Saturday, October 24, 2009


I thought this article was interesting.

I'm one of the 5% who refuse to have a cellphone. Deus Ex Machina has a cellphone ... for work, and they use it.

11:00 pm on Saturday evening, he'll get a call from work, and he hasn't had a full day off ever since they gave him his phone. Regardless of what he's doing or where he is, because he has that phone, he's at work twenty-four hours per day - anytime anyone wants to call him. Don't ask me how many times we've been eating dinner, and he's gotten a call ... or about the time we were playing on the beach and the phone rang ... or about the numerous car conversations that have been interrupted by the phone.

Obviously, I'm not that important. In the two years I had my cellphone, one person called me regularly - Deus Ex Machina. I'm not even sure anyone else had the number.

I have had clients call me at odd hours. Once a client called at 9:00 in the evenng. But it's rare. Most of my clients stick to regular "business" hours when they call, and few of them call me on weekends. Of course, in my opinion, that's what voicemail is for, and if I can't take a business call at that moment, I let it go to voicemail. For whatever reason, it's different for people who have a cellphone. There seems to be the feeling that it must be answered - no matter what's happening.

I had a cellphone for a couple of years, but when I started reducing, that was one of the first things to go. It was just redundant to have the land line and the cellphone. We have DSL, and so our phone line is also our Internet connection ... and we have a distinct ring and a separate phone number for the fax machine ... and it's the number we've had since we bought our house, and it was published in the phonebook as my business number - the cellphone won't give us the Internet, the fax line, and the phone number history we have. So, I got rid of the cell.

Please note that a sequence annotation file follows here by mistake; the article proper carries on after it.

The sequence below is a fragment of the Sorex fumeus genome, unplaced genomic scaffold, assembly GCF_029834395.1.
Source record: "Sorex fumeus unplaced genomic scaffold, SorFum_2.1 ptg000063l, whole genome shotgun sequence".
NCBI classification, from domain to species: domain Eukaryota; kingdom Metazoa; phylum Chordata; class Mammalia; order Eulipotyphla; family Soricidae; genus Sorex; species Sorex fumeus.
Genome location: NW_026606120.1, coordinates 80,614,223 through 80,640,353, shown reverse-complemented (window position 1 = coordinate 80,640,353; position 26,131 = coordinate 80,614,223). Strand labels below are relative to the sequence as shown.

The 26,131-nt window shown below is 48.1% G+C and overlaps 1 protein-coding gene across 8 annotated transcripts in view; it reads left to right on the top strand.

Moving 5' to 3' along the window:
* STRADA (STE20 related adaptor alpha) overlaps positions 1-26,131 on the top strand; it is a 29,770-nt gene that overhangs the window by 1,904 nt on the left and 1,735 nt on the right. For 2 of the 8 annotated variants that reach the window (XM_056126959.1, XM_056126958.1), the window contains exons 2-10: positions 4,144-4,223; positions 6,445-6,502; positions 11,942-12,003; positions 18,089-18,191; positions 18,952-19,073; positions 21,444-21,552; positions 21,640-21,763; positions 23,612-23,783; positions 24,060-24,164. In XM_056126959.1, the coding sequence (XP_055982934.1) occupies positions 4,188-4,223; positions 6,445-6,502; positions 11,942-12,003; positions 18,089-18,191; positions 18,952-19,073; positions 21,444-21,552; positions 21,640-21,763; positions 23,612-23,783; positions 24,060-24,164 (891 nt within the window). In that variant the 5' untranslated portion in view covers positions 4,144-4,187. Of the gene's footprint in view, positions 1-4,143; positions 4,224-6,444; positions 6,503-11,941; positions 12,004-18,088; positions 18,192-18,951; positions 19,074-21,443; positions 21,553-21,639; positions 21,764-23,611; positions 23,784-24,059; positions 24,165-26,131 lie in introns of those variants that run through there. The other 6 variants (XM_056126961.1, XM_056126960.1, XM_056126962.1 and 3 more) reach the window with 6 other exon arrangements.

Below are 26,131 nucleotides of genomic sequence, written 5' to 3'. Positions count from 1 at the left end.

Sometimes it would be nice to have a mobile phone, but mostly it's because I see something and I want to call Deus Ex Machina to tell hima about it. It would make things easier, but would not significantly improve my life.

And that's the bottom line for me. In making our lives more simple, it has become imperative to sort out the things that we're paying for that are just convenient, but that don't make life better.